Michael Ironside. When you hear that name, you either go into hiding or you go into shock.
That’s proof right there that Michael Ironside is getting the job done by portraying characters that have a long lasting impact. You’ve seen him play crazy, you’ve seen him rough people up and you’ve seen him as the guy people are afraid to challenge.
Some actors don’t want to be typecast and some do. Why is there such a split view on being typecast?
Michael Ironside weighs in on the typecast debate below.
On Christmas Day, Michael’s new film, The Harrowing, will be released on demand. Jon Keeyes, writer and director of the film, says “We’ve carefully crafted an intelligent, suspenseful, tense thriller that will keep audiences on the edge of their seats while driving them down a road of psychological twists and turns. Right out of the gate, we pull them in with an explosive opening sequence, and then keep them guessing as the mystery unfolds until we blow their minds in the final moments. Being able to construct such an intricate puzzle like this – that is both entertaining and thought provoking – has been a joy.”
How did you become involved in The Harrowing?
Jon Keeyes, is a fun, talented friend. He sent the script … I found it interesting and agreed to come play.
As an actor, what differences or similarities are there in working on a VOD film vs. a theater film such as Total Recall?
Acting is acting …
Gives us a little behind the scenes story from The Harrowing.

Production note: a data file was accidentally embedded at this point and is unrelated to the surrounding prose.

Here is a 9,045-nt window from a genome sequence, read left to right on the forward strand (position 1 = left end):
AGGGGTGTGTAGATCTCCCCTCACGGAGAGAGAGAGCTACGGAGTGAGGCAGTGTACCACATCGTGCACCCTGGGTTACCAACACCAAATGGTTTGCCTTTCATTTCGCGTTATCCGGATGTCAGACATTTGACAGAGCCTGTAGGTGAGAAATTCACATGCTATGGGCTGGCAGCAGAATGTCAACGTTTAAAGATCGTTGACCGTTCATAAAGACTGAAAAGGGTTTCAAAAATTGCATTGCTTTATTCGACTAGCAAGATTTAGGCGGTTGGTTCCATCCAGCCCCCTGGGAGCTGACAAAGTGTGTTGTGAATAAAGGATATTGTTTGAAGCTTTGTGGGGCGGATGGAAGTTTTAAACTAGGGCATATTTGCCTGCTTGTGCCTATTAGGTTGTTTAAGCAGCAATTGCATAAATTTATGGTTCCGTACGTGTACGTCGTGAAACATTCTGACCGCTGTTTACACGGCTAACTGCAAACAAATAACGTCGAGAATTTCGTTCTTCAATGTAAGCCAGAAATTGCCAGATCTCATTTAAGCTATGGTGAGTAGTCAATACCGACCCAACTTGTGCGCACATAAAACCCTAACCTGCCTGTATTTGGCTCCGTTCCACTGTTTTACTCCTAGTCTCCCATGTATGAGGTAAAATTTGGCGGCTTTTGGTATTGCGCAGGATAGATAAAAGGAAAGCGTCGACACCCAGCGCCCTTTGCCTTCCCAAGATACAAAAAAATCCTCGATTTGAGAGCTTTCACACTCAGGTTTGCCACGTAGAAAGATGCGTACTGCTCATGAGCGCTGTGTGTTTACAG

Behind the scenes is private.
Do you think you’ve been typecast throughout your career as the tough guy?
I’m a working actor and have been for over 40 years. And I’m very grateful for that fact … especially when there are so many, talented, deserving performers out there that never get a chance to step up and show what incredible abilities they’ve been gifted with.
As far as being cast … nobody twists my arm and makes me sign a contract. If I find something interesting in a character … that’s being offered … a trait or emotional nuance that interests me, I’ll accept the opportunity.
Is being typecast a good or bad thing? Why?
Getting the opportunity to practice ones trade is a good thing.
If an actor feels they’ve been typecast but wants to break out of that mold, how do they do it? How can they get Casting Directors, Agents, Managers, Directors, Writers and Producers to realize they can do more than just that one type of role?
For me … training and acquiring the ability to (honestly attempt to) create characters of depth … characters of emotional spiritual depth … is, what I believe “it’s all about”. If I’m aware of being type cast … then I have to ask myself … “what’s my part in this?”
I don’t believe in “molds”. I’m not another “clay pot” on an assembly line. Work is an opportunity to practice my craft and hopefully create something of “weight and authenticity”. Do that … do it well … and I’ll probably get the opportunity to do it again.
Having been in the business for a long time, do Directors still direct you?
Directors direct. Actors act. Directors are story tellers. Actors are elements in the stories they’re telling.
As a child … my father used to say to me … “Don’t just blindly do as I say … try and understand what I mean … then get on with it.” I think that’s good advice in all affairs.
What are your objectives as an actor now versus when you were at the beginning of your career?
They’ve pretty much stayed the same. Be organically correct and do my best to truly be in the moment … and do this without making my work methods a hindrance or difficulty to anyone else I’m working with.
“Desire” … LOL … I write all the time, more than ever … now that I’m “not a young man”. Creativity is … a “desire”. Acting, Writing … the Arts … without desire … they just get predictable, flat, untrue and … eventually nobody bothers to stop and look.